There were a variety of different flowers at the farm.
There were also a few spooky trees at the event.
If you do visit Coppal House Farm don’t forget to buy a sunflower to take home or view the animals at the farm.
Location: Hampton Beach, 115 Ocean Blvd, Hampton, NH
Hours: The beach is accessible daily from dawn until dusk
Parking: Hampton Beach offers a variety of parking options. If you’re lucky enough to get a parking spot in the main parking area it is $2 an hour during the summer. There are also additional lots that range from 5 to 20 dollars for the day depending on when you arrive. See link for additional parking info: Parking Info
Universally Accessible: Yes
Dog Friendly: Yes but dogs are not allowed on the beach during the summer
Summary: Ten artists converged upon Hampton Beach to sculpt pieces of work.
Nothing says summer like long days of sunlight, road trips and, of course, sand sculptures. And as proof of this, Hampton Beach has ushered in the season with their 21st annual sand sculpting classic.
Ten sculptors from all the world put their talents to work at the sculpting competition. But, before the contest began the competitors collaborated to build the 100 ton main sponsor site sculpture. The sculpture pays tribute to the New Hampshire Marine Memorial statue which is located at the beach, the lifeguards who help to keep the beach safe and the sea life of the area.
The competition began on Jun 17 and ended on the 19th. Two hundred tons of sand are used for the sculptures and each competitor was given a plot size of 18×18 to complete their work on.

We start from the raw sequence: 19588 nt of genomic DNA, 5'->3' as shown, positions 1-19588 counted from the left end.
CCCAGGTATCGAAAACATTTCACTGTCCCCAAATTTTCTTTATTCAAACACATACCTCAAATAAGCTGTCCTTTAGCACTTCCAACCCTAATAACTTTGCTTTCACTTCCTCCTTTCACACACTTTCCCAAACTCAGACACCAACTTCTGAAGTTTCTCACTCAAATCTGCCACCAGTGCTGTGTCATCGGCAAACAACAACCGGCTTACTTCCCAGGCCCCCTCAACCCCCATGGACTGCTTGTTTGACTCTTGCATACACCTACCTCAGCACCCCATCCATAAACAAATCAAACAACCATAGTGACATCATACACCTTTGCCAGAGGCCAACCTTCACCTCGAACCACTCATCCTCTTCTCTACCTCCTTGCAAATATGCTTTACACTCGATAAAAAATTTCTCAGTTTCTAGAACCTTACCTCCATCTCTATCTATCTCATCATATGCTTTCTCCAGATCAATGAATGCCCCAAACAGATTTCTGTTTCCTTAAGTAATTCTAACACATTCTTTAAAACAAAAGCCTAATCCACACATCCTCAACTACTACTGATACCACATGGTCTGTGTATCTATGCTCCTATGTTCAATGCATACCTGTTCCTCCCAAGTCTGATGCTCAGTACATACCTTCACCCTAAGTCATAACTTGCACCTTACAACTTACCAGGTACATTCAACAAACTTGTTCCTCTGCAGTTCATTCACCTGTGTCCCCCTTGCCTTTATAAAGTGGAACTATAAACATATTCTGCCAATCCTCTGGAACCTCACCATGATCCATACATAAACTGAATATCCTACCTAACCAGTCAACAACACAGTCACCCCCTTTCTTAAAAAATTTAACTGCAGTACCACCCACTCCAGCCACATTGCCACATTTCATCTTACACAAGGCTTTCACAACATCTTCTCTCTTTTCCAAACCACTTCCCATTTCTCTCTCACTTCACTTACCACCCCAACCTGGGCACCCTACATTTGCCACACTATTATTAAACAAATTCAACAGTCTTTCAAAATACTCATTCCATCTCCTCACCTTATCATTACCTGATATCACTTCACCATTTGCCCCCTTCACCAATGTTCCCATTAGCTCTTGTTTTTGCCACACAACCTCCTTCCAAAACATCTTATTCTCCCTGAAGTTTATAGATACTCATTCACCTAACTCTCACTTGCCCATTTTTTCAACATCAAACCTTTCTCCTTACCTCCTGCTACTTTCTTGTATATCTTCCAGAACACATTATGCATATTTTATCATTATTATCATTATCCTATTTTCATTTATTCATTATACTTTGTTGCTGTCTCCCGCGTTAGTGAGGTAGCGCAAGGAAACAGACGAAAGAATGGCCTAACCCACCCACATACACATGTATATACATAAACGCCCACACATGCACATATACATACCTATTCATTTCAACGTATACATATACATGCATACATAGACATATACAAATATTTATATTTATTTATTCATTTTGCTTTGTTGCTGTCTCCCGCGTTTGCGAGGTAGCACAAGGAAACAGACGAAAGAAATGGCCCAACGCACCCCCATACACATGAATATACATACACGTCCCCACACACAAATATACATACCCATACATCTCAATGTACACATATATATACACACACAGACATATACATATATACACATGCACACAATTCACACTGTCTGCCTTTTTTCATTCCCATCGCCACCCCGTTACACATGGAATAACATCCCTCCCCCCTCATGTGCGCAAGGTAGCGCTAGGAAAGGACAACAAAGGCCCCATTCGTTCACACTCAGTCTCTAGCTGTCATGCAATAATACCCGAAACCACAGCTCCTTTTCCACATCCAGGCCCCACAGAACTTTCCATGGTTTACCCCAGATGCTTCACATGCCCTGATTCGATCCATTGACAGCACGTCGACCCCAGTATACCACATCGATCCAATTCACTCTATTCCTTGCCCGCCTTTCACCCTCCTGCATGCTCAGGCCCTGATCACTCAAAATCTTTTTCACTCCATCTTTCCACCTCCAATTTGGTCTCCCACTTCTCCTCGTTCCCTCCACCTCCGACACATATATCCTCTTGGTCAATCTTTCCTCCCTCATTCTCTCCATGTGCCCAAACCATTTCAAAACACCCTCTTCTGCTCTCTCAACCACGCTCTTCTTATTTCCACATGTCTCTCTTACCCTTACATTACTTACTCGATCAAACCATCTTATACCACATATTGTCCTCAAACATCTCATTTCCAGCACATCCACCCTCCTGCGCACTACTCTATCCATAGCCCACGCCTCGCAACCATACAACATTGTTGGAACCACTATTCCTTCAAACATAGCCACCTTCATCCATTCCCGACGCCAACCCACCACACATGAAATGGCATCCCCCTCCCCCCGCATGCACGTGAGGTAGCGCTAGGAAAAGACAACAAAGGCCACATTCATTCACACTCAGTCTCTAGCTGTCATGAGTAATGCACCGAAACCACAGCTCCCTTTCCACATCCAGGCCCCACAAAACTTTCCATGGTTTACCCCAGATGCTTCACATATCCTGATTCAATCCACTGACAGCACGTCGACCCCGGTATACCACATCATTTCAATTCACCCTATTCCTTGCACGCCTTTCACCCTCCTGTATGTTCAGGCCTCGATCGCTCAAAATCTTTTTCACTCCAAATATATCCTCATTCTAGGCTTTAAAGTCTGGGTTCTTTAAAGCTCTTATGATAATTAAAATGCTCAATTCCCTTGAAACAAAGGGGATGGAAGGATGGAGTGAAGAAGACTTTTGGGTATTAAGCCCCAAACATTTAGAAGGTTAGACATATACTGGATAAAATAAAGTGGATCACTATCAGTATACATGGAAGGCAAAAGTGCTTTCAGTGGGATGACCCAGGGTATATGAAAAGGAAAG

Although I haven’t been able to attend the actual sand sculpting competition the past few years, I do make sure to visit the day after the competition to photograph the sculptures in their pristine state. Even though I arrived at sunrise, there was already a healthy crowd at the beach and it was hard to get some photos with people in the background. But by using some creative angles and with some patience I was able to get most of the photos without any beachgoers in them.
After hours of grueling work, the winners were announced June 19th.
The winning sculpture “Empty” was sculpted by Abe Waterman of Prince Edward Island, Canada. Abe said he came up with the idea for this sculpture about a year and a half ago after his separation from his wife.
Second place was awarded to Melineige Beauregard of Montreal, Canada for “Rebirth Of Phoenix.” Melineige won the first place award last year.
Karen Fralich of Toronto Canada snagged third place with he sculpture, “Poker Face.”
And fourth place was awarded to Thomas Koet of Satellite Beach, Florida, for his sculpture, “Multiple Piercings.” Thomas also won the “People’s Choice Award” for his 2020 sculpture.
Chris Guinto of Key West, Florida, won the “Sculptor’s Choice Award” for his “Continuum” sculpture.
I don’t envy the judges who had to decide on the winning sculptures. They were all so well done.
The remaining sculptures are, in no particular order,
“Behind Every Successful Man There is a Strong Woman” by John Gowdy of Atlantic City, New Jersey.
“Pulled” by Carl D. Jara from Lyndhurst, Ohio
“Once Bitten” by Greg Grady of Derry, New Hampshire.
“Laugh” by Dan Belcher of Saint Louis, Missouri.
“Miss You, My Friend” by Justin Gordon of Groveland, Massachusetts. For some reason this one touched a chord with me.
Wally and the Plymouth Rock assurance mascot were also part of the sand sculpture celebration.
There was also a sand sculpture dedicated to retired police officer Jack Donaldson who passed away earlier this year from cancer. Jack worked both as a teacher and as a part time officer for 50 years.